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Trial Begins In Myanmar For Ousted Leader Aung San Suu Kyi


The trial of Myanmar's ousted civilian leader, Aung San Suu Kyi, began today in the capital, Naypyitaw. She's been in detention for more than four months now, ever since the February 1 coup that returned the country's repressive military to power. The military justified its coup by alleging widespread election fraud on the part of Suu Kyi and her party. Michael Sullivan reports.

MICHAEL SULLIVAN, BYLINE: The military started slapping charges against Suu Kyi just days after her detention. It hasn't stopped since. Some seem laughable - illegally importing walkie talkies for her security guards, for example - others, including violating the state Official Secrets Act, far more serious. Just last week, state-run media said several new charges had been filed, including bribery and misuse of authority involving land deals.

PHIL ROBERTSON: These are politically motivated, bogus charges that are being brought against her because they don't want to ever have her run for election again. They don't want to see her walking free on the streets of Myanmar again.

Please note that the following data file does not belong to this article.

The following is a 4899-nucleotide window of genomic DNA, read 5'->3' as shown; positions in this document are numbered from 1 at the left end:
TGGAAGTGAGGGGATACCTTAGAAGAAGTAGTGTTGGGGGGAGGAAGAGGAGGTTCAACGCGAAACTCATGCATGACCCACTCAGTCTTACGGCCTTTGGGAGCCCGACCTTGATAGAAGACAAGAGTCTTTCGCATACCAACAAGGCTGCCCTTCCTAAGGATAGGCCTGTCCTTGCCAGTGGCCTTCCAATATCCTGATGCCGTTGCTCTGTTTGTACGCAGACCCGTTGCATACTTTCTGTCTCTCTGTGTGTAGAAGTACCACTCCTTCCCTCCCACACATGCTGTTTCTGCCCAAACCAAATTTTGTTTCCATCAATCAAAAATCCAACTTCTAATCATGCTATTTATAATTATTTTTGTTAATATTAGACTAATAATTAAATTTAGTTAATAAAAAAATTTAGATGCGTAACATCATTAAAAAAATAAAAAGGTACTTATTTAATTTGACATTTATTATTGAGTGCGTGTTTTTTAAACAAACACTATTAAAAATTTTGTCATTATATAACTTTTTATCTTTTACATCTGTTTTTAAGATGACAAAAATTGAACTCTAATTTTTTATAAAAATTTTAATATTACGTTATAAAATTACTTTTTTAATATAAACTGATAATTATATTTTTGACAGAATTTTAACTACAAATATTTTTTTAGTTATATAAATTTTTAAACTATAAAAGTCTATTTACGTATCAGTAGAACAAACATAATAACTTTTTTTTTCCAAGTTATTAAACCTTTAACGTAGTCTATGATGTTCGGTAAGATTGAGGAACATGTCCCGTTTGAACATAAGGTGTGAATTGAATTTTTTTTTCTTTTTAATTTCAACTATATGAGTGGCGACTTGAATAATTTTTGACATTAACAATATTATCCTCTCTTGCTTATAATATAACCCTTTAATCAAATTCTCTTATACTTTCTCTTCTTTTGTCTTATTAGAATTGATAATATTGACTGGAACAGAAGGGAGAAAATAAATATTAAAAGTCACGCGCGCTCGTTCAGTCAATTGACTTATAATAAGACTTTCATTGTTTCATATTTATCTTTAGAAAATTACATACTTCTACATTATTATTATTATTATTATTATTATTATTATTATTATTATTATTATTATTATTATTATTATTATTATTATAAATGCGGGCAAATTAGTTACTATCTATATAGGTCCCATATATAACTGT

SULLIVAN: That's Phil Robertson, deputy Asia director for Human Rights Watch. It's not just Suu Kyi the junta wants to bury, he says, but her party, the National League for Democracy as well, using the alleged election fraud in November as grounds to disband it. International monitors have dismissed the allegations as groundless.

ROBERTSON: This is military rule. So this is we've got the guns, we have the guys, and we're going to do whatever we want. The Myanmar military is digging in for the long haul.

SULLIVAN: But it's facing a strong challenge from a civil disobedience movement that began shortly after the coup and has now morphed into outright armed resistance in many parts of the country with ragtag civilian militias battling the military even as it continues its decades-long fight with ethnic minority militias in the borderlands. The military might succeed in sidelining Suu Kyi permanently. The growing resistance will be harder to get rid of. For NPR News, I'm Michael Sullivan in Bangkok.


Michael Sullivan is NPR's Senior Asia Correspondent. He moved to Hanoi to open NPR's Southeast Asia Bureau in 2003. Before that, he spent six years as NPR's South Asia correspondent based in but seldom seen in New Delhi.